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Executive Report - By Thomas Baekdal - May 2016

Why Digital Analytics Have Become so Complex

There are many truly fascinating things happening in the world of analytics. Today we can pretty much measure everything, in theory, and the number of data points has exploded in recent years.

But while we have more and more data to work with, we have also started to realize that we have a big problem. More data doesn't lead to more insights. In fact, today's analytics are both confusing and misleading because we attribute value to specific metrics without realizing the mismatch and the lack of context.

Many people blame this on how ridiculously the digital world works, and the huge amount of intentionally misleading metrics that we see every day. Like the view metrics on social networks, which have almost nothing to do with a real view.

And while there are a lot of problems with how we do things digitally, the main reason our analytics is so confusing is simply because it has grown up. Digital analytics isn't as innocent as it once was when everything online was simple. Today, the digital world almost entirely mimics how everything else works in the real world. And think about how impossible it is to do good analytics there.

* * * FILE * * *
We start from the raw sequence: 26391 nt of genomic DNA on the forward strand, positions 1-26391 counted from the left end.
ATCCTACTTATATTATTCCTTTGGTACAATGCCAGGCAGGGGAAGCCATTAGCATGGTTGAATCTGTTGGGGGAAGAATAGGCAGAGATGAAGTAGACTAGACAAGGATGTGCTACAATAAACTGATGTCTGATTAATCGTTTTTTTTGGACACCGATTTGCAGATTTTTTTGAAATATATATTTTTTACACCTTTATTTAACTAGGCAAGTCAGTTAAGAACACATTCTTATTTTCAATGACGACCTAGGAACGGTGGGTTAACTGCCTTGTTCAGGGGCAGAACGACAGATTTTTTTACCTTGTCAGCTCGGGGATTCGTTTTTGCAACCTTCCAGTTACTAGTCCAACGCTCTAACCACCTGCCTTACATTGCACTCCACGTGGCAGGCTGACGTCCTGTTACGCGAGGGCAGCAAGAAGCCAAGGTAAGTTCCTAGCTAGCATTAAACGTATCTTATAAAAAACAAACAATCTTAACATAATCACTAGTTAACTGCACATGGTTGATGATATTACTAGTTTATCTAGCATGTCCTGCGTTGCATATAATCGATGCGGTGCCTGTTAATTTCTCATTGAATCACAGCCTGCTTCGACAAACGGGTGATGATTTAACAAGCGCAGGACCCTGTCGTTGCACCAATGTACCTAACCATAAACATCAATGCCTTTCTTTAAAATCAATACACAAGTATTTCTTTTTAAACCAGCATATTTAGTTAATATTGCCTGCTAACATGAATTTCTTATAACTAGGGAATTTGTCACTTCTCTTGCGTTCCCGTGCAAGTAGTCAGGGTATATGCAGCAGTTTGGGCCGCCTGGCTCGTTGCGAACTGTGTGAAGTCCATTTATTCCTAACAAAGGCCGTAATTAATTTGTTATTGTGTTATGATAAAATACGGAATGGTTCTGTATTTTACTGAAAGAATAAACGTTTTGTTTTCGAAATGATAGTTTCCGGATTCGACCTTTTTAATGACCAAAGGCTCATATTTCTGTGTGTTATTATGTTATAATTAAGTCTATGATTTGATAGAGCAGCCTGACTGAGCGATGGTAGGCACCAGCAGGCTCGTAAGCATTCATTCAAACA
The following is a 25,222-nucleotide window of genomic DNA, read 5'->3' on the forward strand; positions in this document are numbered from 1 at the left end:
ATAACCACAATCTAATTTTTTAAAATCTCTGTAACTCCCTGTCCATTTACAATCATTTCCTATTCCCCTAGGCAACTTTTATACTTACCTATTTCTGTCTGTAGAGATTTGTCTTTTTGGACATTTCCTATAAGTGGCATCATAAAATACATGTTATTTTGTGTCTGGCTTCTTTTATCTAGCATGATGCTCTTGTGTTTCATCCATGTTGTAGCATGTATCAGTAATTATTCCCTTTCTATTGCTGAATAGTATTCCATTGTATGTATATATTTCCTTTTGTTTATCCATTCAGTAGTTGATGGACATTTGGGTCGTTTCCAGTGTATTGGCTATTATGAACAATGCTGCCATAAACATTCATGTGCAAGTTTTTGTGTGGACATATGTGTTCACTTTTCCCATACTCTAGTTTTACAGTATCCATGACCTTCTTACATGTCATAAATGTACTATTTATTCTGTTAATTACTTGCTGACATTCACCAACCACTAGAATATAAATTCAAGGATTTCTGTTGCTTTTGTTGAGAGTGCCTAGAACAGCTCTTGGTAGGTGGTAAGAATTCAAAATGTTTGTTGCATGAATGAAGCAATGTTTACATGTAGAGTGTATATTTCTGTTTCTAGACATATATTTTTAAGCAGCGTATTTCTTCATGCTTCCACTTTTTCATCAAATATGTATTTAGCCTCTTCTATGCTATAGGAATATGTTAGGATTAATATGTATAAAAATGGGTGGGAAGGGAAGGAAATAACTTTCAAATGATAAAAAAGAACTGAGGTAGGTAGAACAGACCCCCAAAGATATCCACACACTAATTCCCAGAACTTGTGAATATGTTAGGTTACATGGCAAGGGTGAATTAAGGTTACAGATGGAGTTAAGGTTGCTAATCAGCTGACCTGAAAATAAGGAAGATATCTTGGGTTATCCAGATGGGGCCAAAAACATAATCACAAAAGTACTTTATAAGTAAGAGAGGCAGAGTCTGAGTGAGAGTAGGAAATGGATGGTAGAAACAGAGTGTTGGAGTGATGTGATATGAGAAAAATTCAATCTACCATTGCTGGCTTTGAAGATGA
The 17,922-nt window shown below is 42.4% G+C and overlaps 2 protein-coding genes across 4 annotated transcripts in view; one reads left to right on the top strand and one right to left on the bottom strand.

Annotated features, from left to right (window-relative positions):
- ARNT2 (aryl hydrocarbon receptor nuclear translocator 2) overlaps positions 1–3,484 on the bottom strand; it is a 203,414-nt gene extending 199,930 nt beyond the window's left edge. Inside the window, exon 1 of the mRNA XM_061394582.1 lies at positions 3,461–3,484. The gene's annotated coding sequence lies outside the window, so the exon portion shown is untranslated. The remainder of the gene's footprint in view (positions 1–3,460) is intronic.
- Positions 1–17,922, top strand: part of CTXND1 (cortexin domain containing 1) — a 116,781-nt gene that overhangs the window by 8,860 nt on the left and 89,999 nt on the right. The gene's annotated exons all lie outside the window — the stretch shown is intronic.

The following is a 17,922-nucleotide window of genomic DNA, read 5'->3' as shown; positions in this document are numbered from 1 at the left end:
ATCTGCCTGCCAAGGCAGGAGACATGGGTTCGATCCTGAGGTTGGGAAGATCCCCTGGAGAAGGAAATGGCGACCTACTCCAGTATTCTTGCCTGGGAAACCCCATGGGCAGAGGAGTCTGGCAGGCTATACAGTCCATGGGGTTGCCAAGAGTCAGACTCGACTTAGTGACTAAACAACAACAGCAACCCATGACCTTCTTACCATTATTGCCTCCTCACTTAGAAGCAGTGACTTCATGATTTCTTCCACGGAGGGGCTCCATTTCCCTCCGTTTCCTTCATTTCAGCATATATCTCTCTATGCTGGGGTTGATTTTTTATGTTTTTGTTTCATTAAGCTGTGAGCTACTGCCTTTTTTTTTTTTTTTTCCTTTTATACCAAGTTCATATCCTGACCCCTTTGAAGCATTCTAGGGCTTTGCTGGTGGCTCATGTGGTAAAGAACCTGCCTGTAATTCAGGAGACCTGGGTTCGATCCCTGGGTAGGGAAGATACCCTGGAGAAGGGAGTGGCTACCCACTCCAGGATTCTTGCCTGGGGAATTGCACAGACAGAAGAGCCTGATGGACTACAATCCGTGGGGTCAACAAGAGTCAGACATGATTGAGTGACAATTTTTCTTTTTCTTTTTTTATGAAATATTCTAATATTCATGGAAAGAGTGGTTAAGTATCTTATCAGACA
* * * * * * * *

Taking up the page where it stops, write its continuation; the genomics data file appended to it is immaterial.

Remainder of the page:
Let me give you an example.

Think about how you would measure a retail shop located at a premium location with a ton of outside foot traffic. And ask yourself this:

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Baekdal is a magazine for media professionals, focusing on media analysis, trends, patterns, strategy, journalistic focus, and newsroom optimization. Since 2010, it has helped publishers in more than 40 countries, including big and small publishers like Condé Nast, Bonnier, Schibsted, NRC, and others, as well as companies like Google and Microsoft.

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Thomas Baekdal

Founder, media analyst, author, and publisher. Follow on Twitter

"Thomas Baekdal is one of Scandinavia's most sought-after experts in the digitization of media companies. He has made ​​himself known for his analysis of how digitization has changed the way we consume media."
Swedish business magazine, Resumé


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